These are the graves of the Staple Singers.
Roebuck “Pops” Staples was born in Winona, Mississippi in 1914. He grew up with the blues, but switched to gospel in the 1930s. He married Oceola in 1935 and moved north to Chicago. While Oceola never much sang with the family band, or at least not to my knowledge, the children sure did. Pops was working in meatpacking while doing music on the side. In 1948, the family band began to play in local churches. They signed their first contract in 1952. All four children would grow up in music–Cleotha, Pervis, Mavis, and Yvonne. They initially recorded in a folk-gospel style through the early 1960s, but in the late 1960s and especially the 1970s, the band took on a more modern sound that made it one of the pioneering groups of modern music. The great country producer Billy Sherrill produced their legendary Freedom Highway album in 1965; today it is available in a 2-disc package recorded live in a church of the freedom songs of the day. Everyone should own this masterpiece of music. They were recording for Epic by this time and while their roots were always in the church, they also started recording secular songs that were really outstanding. That only expanded when they switched to Stax in 1968.
It was at Stax that the band’s most iconic hits came–“Heavy Makes You Happy (Sha-Na-Boom-Boom)” in 1971, “Respect Yourself” later that same year, “I’ll Take You There” in 1972, “If You’re Ready (Come Go With Me) in 1973. Stax went belly-up in 1975 and they signed with Curtis Mayfield’s label, Curtom Records. They were part of the The Last Waltz, the great Scorsese documentary about the end of The Band, and of course The Staple Singers had recorded a great version of “The Weight.” But music was changing and they became less popular as the 1980s approached. They had a minor hit in 1984 with a cover of Talking Heads’ “Slippery People.” They kept performing though, now as icons more than hitmakers.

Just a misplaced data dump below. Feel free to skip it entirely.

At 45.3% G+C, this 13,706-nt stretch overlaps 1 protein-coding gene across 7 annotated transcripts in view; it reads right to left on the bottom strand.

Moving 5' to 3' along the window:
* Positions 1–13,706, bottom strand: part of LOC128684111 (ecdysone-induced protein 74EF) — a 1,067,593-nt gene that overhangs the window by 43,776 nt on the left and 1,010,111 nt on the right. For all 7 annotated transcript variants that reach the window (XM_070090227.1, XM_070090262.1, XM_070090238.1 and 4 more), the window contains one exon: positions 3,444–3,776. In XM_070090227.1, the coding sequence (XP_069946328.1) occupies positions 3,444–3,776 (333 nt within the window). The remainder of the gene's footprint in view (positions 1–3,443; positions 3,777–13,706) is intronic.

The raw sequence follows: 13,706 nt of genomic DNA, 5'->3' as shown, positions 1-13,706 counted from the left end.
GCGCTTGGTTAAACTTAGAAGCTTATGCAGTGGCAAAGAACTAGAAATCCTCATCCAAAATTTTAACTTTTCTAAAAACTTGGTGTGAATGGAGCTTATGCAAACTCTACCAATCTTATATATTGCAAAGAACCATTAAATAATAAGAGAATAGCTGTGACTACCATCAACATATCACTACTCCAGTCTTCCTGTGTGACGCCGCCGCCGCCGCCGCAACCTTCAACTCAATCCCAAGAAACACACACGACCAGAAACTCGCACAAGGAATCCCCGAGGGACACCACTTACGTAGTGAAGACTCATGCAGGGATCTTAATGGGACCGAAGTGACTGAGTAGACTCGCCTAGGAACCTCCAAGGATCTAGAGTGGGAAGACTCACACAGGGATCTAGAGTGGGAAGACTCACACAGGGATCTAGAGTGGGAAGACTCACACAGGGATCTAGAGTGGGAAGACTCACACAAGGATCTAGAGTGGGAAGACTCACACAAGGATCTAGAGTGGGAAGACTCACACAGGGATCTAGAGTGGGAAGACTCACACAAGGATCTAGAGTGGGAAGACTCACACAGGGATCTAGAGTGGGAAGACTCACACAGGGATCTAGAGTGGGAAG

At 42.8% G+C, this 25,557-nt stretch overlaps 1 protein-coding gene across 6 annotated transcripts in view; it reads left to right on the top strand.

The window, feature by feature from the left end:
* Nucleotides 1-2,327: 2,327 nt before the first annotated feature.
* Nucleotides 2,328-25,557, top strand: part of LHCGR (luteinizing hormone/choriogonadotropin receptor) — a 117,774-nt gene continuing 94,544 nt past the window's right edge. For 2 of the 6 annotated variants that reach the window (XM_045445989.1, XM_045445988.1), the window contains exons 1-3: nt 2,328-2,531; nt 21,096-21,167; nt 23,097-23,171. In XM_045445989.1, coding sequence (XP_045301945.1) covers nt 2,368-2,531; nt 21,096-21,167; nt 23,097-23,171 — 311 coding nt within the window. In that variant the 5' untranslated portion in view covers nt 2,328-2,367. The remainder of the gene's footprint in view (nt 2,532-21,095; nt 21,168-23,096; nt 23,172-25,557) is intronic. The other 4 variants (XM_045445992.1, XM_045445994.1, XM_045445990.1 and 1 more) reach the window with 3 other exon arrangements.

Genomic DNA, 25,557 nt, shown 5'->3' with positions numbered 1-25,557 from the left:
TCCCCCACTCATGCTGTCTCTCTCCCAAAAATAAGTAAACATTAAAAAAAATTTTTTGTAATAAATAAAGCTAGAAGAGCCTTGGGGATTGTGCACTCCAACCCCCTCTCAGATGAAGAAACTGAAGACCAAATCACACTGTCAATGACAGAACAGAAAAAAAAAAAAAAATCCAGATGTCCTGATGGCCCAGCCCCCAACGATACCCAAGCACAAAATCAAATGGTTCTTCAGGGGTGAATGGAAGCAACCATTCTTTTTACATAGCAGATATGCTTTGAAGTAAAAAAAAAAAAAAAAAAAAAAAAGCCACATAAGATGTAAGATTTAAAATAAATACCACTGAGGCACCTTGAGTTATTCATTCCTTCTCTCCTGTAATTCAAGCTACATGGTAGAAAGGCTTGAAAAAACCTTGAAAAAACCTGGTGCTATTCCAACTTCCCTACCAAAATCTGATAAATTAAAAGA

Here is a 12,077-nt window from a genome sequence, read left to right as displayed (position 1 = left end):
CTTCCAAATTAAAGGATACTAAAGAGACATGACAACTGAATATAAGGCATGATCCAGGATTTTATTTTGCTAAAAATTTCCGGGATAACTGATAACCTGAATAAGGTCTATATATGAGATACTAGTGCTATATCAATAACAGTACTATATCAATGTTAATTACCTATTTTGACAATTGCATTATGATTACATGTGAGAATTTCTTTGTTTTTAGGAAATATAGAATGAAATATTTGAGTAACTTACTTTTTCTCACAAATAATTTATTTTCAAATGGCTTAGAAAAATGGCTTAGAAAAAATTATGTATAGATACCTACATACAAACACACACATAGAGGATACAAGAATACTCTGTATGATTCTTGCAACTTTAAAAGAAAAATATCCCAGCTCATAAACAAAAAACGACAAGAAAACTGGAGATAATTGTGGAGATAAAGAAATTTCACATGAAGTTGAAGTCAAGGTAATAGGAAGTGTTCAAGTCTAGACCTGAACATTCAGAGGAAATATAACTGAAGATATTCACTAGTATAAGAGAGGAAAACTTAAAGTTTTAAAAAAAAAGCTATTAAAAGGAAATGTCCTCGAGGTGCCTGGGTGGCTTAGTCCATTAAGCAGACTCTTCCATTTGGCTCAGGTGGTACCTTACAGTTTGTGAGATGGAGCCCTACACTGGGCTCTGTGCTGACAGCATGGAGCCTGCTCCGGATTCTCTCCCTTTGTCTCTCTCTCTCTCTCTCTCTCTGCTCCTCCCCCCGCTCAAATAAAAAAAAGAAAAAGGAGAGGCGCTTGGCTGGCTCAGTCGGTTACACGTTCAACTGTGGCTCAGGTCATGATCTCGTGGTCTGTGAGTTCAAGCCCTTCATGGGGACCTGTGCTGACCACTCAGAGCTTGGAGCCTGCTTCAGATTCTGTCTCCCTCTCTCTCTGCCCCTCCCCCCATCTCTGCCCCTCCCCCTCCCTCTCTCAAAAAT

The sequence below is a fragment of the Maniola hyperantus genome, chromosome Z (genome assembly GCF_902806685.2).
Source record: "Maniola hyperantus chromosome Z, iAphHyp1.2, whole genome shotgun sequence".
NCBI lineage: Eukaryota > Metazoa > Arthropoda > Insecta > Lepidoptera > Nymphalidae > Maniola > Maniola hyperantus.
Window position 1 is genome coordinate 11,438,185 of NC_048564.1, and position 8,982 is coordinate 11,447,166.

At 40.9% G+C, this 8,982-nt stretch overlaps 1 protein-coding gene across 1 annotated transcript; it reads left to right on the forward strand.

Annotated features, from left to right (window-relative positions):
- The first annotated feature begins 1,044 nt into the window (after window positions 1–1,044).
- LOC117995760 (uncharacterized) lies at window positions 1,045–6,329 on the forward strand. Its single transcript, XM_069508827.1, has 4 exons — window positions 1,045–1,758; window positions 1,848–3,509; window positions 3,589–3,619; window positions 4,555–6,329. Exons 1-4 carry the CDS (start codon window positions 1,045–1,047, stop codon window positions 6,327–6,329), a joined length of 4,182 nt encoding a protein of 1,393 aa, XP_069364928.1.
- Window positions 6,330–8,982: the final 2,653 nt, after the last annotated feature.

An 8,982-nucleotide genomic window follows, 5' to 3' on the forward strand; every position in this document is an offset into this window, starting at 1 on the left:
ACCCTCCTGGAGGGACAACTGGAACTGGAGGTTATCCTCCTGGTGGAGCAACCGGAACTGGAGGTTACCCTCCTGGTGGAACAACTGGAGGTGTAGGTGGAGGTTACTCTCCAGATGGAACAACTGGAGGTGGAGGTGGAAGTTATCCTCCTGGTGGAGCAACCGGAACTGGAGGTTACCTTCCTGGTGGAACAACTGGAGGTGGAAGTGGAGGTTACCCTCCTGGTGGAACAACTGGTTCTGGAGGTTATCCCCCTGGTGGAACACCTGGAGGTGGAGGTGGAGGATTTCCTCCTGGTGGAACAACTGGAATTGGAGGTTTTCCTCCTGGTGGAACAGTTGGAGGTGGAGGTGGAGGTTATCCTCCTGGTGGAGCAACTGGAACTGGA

In 1999, the Staple Singers were inducted into the Rock and Roll Hall of Fame. Pops died in 2000 after he hit his head during a fall. Cleotha died in 2013 after a long bout with Alzheimer’s. I visited this grave over a year ago and in the meantime, Yvonne died. Pervis and Mavis still live. Of course, Mavis is still making great music, an icon of our musical past and present. She’s still really great and I’m bummed that I’ve never seen her play live.
The Staple Singers are buried (or will be buried) at Oak Woods Cemetery, Chicago, Illinois.
Let’s listen to some Staple Singers.
If you would like this series to cover more icons of black music, you can donate to cover the required expenses here. Aretha Franklin is in Detroit and Ray Charles is in Inglewood, California. Previous posts in this series are archived here.